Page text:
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|Year and Month||November, 2009|
|Number of Days||One Day Trip|
|Crew||3 (between 25-30 years of age)|
|Transport||Public Transport up to Ginigathhena, from Ginigathhena took a Nallathanni bus up to the 4th mile post(Check point)|
|Activities||Explore the water fall top to bottom, Photography & Hiking|
|Weather||Sunny, clear sky|
|Route||Colombo -> Ginigathhena -> Nortonbridge -> 4th mile post -> Lakshapana- > Nortonbridge-> Avissawella-> Colombo|
|Tips, Notes and Special remark||
|Comments||Discuss this trip report, provide feedback or make suggestion at Lakdasun Forum on the thread|
We started our journey form Maharagama at around 6.00am, there is a special bus to Hatton from Maharagama. The crew was three; we arrived at Ginigathhena at 9.00 a.m. We got in to the Nallathanni bus and got down at the 4th mile post which is after passing Nortonbridge. From this junction it was a 1.5-2Km walk for us on a good motorable road.
On the way we came across a bridge (old), as we passed the bridge we had to take a right hand turn and continue walking. All the way up to the falls on our right hand side was the Maskeliya Oya feeding the waterfall & on the left hand side was the 7 Virgin hills which made us forget about our initial objective which was Lakshapana Falls. The sight of it was magnificent, just looking at it tempted us to climb it
Bit of history
On the 12.04.1974, Martinair McDonnell Douglas DC-8-55 , a Dutch airliner crashed in Seven Hills Range and resulted in 191 Casualties
We came to a place with a name board on our left hand side saying “Lakshapana Jaya Bima Waththa” at this place on the right hand side you will see a foot path going downwards(Easily mistaken) we travelled down few steps and there we were on top of the falls. I have been to many waterfalls but this one the it was so wide on the top, we explored the whole area but it would have been more interesting if there was someone with geography knowledge, believe me it really looked like a mini grand canyon for us, over millions of years water has flowed through these valleys leaving only imprints on the rock.
We went to the edge of the waterfall, it’s very reachable and if the weather is fine (no rain) you can get down in to this small pit (see the picture) to get nice photograph. To explore the other side we had to go up stream to cross over because even attempting to cross the small water stream is very dangerous. When we reached the other side of the stream we noticed a pointed tip protruding out at the top of the waterfall, now this is a dream place for a photographer to capture the beauty of the fall, but it’s also very very dangerous (my advice is not to attempt to go there). We found a safe area to have a swim upstream, stayed there about 45mins before we left.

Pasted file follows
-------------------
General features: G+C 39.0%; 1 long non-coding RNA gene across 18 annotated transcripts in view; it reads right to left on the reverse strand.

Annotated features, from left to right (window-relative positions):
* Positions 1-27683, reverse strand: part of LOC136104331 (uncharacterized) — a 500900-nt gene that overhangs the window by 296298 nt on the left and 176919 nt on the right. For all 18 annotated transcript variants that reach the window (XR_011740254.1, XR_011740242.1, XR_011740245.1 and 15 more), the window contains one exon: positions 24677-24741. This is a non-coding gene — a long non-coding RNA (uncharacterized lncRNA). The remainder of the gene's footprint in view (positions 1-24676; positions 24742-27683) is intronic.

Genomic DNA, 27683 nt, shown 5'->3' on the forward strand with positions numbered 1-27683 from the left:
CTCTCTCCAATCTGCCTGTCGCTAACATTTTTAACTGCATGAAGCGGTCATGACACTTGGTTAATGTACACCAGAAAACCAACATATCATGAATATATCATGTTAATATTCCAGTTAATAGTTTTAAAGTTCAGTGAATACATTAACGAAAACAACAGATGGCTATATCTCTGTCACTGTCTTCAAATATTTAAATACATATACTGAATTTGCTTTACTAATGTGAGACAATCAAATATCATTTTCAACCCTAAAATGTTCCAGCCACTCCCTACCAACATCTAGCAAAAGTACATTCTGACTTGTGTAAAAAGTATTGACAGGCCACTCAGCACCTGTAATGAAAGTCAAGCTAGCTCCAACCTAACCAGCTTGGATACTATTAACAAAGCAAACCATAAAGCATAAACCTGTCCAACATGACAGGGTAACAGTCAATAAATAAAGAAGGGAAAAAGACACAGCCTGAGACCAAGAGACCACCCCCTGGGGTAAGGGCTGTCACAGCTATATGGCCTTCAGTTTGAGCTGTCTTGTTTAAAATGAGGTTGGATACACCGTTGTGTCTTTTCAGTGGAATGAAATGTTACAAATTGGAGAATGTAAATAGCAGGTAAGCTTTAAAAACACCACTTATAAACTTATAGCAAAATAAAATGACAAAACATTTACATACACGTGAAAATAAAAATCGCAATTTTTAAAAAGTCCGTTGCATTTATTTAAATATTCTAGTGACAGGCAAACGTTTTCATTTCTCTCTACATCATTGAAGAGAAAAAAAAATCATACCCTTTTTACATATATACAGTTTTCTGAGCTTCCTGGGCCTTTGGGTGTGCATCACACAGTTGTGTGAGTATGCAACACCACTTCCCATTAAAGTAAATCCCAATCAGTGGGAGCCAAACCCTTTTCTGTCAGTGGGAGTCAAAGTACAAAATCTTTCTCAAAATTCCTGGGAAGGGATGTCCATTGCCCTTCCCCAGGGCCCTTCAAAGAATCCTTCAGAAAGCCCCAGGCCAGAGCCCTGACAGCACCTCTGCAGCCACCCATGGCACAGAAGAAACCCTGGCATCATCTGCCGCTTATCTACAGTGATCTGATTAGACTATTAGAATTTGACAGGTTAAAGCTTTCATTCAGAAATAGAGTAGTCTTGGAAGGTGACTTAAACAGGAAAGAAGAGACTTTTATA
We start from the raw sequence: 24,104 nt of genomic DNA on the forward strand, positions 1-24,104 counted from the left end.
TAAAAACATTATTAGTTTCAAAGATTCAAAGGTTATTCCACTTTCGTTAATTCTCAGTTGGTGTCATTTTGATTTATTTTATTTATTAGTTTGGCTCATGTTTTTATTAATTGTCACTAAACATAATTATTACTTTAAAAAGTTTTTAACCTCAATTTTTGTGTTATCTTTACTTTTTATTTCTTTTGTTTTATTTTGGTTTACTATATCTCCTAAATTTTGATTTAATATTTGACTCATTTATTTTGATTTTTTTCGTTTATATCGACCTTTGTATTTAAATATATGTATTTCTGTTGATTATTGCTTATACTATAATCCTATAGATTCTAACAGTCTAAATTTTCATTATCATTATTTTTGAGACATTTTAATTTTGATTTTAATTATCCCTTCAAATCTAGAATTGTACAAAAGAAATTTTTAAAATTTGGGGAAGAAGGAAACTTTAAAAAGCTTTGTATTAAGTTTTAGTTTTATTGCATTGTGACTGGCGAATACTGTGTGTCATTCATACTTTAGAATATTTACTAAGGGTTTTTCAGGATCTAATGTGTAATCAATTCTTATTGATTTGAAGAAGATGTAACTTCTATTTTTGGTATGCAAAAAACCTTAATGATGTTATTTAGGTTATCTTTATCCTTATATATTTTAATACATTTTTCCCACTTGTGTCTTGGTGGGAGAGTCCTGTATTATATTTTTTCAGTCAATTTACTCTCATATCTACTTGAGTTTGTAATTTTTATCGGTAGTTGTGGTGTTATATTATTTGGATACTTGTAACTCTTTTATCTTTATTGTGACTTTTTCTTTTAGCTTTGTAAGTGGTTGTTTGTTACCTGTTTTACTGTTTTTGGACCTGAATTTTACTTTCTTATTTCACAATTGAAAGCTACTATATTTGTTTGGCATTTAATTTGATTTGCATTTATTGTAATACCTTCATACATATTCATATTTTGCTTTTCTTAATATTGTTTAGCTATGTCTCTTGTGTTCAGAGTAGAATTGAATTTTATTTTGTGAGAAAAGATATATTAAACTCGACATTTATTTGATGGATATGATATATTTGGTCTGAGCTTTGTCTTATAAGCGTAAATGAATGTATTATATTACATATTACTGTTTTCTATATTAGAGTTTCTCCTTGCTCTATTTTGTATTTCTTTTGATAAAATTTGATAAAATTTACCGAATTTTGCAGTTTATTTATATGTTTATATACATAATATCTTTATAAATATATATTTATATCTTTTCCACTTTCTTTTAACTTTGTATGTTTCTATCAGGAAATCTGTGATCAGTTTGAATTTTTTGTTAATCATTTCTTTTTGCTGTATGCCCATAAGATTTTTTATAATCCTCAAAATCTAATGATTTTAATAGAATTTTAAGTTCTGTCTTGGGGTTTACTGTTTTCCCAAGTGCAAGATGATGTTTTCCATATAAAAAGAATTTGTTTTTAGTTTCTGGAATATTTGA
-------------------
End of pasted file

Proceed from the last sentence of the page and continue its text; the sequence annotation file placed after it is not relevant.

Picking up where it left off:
After exploring the top of the falls we came back to the tarred road and travelled few hundred meters downwards & forwards where we came to place with the board saying “Lakshapana Falls” from here onwards it was decent trough private land up to the base. The good thing is there are cement steps up to the waterfall but the uphill return is bit difficult.
At the base there was a scene you can never forget, we took many photographs of it but it seems still not enough. It is indeed one of the most beautiful waterfalls in Sri Lanka. We attempted to get close to the base but the rocks were deadly slippery so sadly we abandoned the attempt.
Quote from Srilanka waterfalls web site
This very popular 129m fall is thought to derive its name from the presence of iron ore (laksha) in the rocks over which the water flows.The fall was said to house a labyrinth of tunnels, one of which still exists. Superstitious villagers tell how during Halloween, a golden melon bobs up and down in the water.
The Laksapana Reservoir, where the fall is found, is used by power stations at New Laksapana, Canyon and Polpitye Samanala resulting in a certain amount of water depletion. A number of villages including Laksapana, Pathana, Kiriwaneliya, Muruthatenna, Kottalena, Hunugala and Belumgala surround the fall.
The fall is 660m above sea level in the Nuwara Eliya Ambagamuwa Korale at the Ginigathhena Divisional Secretariat. The most convenient route is the Hatton –
Maskeliya road. Take this road for 18km from Hatton, where a footpath leads down past the Pathana village to the fall. Alternatively, take the Laksapana road from the Kaluganga River junction for 14km to the Laksapana Temple. The fall is just 2.5km from here.
The closest town is Ginigathhena, and the hotels of Dick Oya are 50km away.